We went camping over Christmas five years ago. Long, slow, lazy days give you a lot of time to think about… business. I liked to read books, but I had no plans to write one.
On the way home, I thought with some reluctance that I’d have to start networking. Back at my desk, I found an event that wasn’t too expensive, and it was in January, when everyone in business is usually on a beach baking.
I went. Three questions were asked by a young man who stood on the stage. Was what I did important? Did I care for it? How much did I get paid?
My husband and I had just closed our 22-year-old marketing and communications business and worked very hard to start and grow a charity (and that is an even longer story).
Before Get It Right Online was born, and even though I had started Why You Must Blog as a business, I was already coding and building websites at that time.
Nooo, Nooo and No
I felt like I wanted to scream, “No, no, no!” but I didn’t.
I looked at everything in the room. People were nodding their heads in that crazy way that looks like a plastic dog on the back window ledge of a car. The young man had said exactly how they felt.
Several presenters then went on to talk about how to solve this clear and common problem. The first one was a way to write a book.
I had been thinking about a book for years. I wrote half of one and then gave up on it. How many of you have a half-written book buried somewhere that doesn’t quite work anymore?
I was shopping
There was no selling going on, but I bought whatever was coming. I was in the right place at the right time to slam my credit card on the table and say, “I want what you’re selling!”
It was the right choice. I learned a lot more about business from some very smart people than I did from running my own business for many years. I gave away how to code websites and made a whole new set of products. I joined a strong group of business people. I wrote a book, too.
Did you learn anything from the book? It has. There were many good things about writing a book for me.
Why you should write a book
1. It shows you (and your lizard brain, which doesn’t believe) in full technicolor what you have to offer the world. It stops that annoying little voice that says, “Hmm, you really do know what you’re talking about!”
2. It sorts out your value in a way that is clear and logical, whereas before it might have been a bit jumbled and confusing because of the needs of running or starting a business.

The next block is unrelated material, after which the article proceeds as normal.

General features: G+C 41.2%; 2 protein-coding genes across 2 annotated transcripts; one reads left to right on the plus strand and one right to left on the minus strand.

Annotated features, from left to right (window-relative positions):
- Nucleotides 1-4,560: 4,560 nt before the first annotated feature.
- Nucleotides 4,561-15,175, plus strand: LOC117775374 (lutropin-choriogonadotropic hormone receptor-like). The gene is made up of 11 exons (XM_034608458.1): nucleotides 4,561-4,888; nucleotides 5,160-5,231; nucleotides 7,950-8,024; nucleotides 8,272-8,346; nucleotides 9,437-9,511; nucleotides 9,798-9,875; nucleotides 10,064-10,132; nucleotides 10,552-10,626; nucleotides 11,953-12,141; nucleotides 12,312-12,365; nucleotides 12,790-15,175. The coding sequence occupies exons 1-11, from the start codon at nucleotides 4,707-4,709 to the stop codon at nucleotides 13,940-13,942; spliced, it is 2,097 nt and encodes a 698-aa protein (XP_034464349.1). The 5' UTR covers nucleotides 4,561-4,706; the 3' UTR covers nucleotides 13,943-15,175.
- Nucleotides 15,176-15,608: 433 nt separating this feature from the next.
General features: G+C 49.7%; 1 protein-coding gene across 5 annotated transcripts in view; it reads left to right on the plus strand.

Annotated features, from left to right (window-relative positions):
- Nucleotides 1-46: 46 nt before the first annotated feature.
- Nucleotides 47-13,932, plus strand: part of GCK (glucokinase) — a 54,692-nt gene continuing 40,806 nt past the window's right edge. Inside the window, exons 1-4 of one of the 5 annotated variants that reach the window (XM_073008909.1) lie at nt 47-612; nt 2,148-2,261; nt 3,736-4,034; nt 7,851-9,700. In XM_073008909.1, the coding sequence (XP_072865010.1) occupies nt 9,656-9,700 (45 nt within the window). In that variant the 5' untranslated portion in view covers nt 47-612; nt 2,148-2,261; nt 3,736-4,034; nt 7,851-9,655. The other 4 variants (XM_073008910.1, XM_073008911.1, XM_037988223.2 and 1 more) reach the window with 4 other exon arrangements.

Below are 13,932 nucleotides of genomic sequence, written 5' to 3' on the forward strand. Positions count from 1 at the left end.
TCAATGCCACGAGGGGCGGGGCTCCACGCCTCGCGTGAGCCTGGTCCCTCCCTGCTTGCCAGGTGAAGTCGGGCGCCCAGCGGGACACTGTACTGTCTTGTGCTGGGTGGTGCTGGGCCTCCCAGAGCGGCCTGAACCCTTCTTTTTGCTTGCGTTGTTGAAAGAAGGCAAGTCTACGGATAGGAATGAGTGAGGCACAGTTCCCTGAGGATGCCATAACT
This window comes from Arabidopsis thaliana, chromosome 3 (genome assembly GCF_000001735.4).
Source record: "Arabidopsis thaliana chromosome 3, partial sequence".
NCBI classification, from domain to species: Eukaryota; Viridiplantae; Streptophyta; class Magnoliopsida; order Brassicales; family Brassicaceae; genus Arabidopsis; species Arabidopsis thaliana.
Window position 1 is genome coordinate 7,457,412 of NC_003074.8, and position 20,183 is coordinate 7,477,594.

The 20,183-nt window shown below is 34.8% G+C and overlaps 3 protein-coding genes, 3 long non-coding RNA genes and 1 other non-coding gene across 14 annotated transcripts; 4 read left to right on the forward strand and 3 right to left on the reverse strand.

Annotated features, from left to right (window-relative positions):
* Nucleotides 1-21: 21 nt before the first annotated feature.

3. It gets you used to being creative and to the discipline of writing at a set time and place (hopefully every day).
(When I look back, it was a wonderful time for me. I can’t believe I wrote my book when I look at it now.)
4. As soon as you hold the first copy in your hands, you’ll know that something very important has changed about how you do business in the future.
(I gave a TEDx talk two years after my book came out. Without it, that would have been impossible.)
5. You’ll talk with more authority and be sure of why you’re saying what you’re saying.
It’s all about having faith in yourself
6. It will show what you believe in. Those rules that can’t be changed about how you make your offer. And by doing so, your offer will be stronger, more likely to work, and more appealing.
7. It will show you that you have a voice that can help other people change the world.
What did they do?
Daniel Priestley, who wrote books like Key Person of Influence, The Entrepreneurial Revolution, and Oversubscribed and works with Glen Carlson on the successful business development program Key Person of Influence, was the young man.
They have given their past participants the chance to share the book Key Person of Influence, which explains how to become a Key Person of Influence and gives more reasons why you should write a book.
Yes, their goal is to invite you to an event like the one I went to, but when the invitation comes, you can choose whether or not to go.
Here is the link to a free copy of the book until then. I’m happy I read the book and even happier that I took the class. Not everyone can do it. I help a lot of KPIs make sense of what they’ve learned by being their coach. But that just helps them learn faster. They learn a lot, which is the point. They get to write a book, too.
PS: Here is a great interview with Tony Hughes and Dallas McMillan.
Tony Hughes talks about how important it is to write a book, but he also thinks that you should blog first.